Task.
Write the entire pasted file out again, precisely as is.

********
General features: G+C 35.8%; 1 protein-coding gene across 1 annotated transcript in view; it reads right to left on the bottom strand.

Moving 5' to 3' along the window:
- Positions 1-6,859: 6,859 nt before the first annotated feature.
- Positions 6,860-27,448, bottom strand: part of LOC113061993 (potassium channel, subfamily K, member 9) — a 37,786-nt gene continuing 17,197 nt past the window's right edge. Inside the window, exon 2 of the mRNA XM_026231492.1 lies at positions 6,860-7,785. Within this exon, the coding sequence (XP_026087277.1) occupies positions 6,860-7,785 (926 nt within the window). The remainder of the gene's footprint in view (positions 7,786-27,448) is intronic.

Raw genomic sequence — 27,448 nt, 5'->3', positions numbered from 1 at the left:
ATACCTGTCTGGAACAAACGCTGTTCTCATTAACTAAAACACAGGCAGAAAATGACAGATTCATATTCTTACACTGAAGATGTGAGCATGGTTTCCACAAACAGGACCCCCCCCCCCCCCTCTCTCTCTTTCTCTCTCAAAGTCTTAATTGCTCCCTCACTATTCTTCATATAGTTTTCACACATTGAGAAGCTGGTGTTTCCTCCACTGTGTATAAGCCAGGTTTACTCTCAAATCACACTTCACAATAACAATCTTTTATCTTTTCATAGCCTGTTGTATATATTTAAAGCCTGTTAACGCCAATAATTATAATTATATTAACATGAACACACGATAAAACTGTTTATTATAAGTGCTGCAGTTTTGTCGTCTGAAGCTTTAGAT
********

General features: G+C 35.8%; 1 protein-coding gene across 1 annotated transcript in view; it reads right to left on the bottom strand.

Moving 5' to 3' along the window:
- Positions 1-6,859: 6,859 nt before the first annotated feature.
- Positions 6,860-27,448, bottom strand: part of LOC113061993 (potassium channel, subfamily K, member 9) — a 37,786-nt gene continuing 17,197 nt past the window's right edge. Inside the window, exon 2 of the mRNA XM_026231492.1 lies at positions 6,860-7,785. Within this exon, the coding sequence (XP_026087277.1) occupies positions 6,860-7,785 (926 nt within the window). The remainder of the gene's footprint in view (positions 7,786-27,448) is intronic.

Raw genomic sequence — 27,448 nt, 5'->3', positions numbered from 1 at the left:
ATACCTGTCTGGAACAAACGCTGTTCTCATTAACTAAAACACAGGCAGAAAATGACAGATTCATATTCTTACACTGAAGATGTGAGCATGGTTTCCACAAACAGGACCCCCCCCCCCCCCTCTCTCTCTTTCTCTCTCAAAGTCTTAATTGCTCCCTCACTATTCTTCATATAGTTTTCACACATTGAGAAGCTGGTGTTTCCTCCACTGTGTATAAGCCAGGTTTACTCTCAAATCACACTTCACAATAACAATCTTTTATCTTTTCATAGCCTGTTGTATATATTTAAAGCCTGTTAACGCCAATAATTATAATTATATTAACATGAACACACGATAAAACTGTTTATTATAAGTGCTGCAGTTTTGTCGTCTGAAGCTTTAGAT